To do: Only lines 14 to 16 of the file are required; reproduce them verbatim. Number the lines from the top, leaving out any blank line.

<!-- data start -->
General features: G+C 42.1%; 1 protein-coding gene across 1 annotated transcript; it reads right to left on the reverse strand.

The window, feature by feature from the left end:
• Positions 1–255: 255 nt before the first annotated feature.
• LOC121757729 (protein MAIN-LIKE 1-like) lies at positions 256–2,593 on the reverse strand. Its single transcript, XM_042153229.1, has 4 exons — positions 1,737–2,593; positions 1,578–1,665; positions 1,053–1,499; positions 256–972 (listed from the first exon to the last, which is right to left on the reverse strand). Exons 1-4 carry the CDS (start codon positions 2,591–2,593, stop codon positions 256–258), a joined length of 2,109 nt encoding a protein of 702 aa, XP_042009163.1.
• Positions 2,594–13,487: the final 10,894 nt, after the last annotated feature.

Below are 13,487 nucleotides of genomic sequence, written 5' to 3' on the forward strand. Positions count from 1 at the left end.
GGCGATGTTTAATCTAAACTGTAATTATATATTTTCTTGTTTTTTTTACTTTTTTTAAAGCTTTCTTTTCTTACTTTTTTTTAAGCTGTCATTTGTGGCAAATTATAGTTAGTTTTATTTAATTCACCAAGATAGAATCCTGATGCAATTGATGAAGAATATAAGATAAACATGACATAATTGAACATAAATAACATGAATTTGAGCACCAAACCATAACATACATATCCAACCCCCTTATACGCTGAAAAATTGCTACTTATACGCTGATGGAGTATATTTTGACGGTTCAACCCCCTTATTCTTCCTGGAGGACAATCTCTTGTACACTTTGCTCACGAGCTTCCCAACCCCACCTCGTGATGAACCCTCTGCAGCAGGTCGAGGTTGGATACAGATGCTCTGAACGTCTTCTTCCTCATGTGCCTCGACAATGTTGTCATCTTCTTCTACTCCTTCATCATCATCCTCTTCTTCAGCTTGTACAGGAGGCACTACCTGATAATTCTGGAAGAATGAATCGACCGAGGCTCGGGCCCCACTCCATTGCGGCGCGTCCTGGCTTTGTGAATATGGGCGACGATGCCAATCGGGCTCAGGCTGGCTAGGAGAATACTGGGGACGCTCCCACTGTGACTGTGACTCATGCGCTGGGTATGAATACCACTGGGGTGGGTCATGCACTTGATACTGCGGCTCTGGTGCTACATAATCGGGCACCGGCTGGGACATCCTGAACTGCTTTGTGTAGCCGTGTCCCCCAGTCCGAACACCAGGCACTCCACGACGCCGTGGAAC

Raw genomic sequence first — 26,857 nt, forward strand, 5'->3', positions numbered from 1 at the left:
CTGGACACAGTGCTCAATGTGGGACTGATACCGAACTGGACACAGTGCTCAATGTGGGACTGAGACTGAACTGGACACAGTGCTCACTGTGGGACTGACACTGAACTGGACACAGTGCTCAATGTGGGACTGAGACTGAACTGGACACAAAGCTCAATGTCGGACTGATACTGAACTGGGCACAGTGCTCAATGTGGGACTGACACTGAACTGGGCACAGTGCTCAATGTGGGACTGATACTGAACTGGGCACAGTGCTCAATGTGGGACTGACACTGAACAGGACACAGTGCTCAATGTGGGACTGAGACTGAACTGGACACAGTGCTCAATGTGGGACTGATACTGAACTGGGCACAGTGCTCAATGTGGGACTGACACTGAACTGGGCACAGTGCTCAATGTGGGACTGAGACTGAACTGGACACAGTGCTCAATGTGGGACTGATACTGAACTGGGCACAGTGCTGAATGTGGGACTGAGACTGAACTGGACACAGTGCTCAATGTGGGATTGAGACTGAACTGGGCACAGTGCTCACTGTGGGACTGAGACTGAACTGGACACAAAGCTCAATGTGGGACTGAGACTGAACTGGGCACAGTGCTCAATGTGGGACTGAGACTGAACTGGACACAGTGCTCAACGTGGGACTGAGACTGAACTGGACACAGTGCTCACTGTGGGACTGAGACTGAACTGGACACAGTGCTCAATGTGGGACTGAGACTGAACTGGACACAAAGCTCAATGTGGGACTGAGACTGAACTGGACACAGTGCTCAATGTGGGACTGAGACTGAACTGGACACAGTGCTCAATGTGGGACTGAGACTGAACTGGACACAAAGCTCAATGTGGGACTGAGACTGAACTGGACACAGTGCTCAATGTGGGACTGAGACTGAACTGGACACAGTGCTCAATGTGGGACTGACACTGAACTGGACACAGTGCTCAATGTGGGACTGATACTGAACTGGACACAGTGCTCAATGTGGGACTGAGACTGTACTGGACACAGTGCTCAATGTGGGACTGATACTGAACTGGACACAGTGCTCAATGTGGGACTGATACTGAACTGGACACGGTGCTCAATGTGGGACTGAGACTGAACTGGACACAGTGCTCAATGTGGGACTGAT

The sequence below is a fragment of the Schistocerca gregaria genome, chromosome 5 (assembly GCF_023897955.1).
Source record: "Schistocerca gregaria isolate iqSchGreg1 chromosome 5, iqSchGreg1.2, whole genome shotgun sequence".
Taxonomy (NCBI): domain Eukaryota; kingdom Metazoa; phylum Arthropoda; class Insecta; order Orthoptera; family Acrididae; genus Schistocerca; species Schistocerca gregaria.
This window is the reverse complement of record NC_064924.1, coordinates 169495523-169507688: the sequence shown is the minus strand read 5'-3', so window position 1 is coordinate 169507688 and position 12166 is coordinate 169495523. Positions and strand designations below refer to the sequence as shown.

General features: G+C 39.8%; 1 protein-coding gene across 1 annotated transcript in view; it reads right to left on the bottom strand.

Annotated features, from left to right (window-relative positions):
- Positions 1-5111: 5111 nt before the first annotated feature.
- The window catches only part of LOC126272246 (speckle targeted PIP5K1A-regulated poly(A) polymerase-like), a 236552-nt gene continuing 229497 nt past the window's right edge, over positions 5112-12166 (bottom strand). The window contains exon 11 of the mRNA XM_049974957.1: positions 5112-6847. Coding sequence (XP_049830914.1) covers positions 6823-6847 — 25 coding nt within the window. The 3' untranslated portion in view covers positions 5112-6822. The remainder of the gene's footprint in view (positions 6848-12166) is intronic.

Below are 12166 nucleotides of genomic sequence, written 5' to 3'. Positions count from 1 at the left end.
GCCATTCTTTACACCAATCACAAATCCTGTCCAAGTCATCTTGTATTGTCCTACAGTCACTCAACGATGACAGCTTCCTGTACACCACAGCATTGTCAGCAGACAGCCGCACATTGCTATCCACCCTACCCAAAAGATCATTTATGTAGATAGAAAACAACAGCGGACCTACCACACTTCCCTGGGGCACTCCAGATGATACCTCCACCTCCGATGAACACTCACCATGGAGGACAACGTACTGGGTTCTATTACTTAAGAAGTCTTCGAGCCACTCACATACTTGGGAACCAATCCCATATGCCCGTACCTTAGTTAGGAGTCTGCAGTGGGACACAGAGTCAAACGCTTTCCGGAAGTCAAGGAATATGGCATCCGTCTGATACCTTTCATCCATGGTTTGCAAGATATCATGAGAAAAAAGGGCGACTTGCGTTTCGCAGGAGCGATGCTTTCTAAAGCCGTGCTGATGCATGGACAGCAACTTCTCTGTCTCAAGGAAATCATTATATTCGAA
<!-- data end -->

General features: G+C 39.8%; 1 protein-coding gene across 1 annotated transcript in view; it reads right to left on the bottom strand.

Annotated features, from left to right (window-relative positions):
- Positions 1-5111: 5111 nt before the first annotated feature.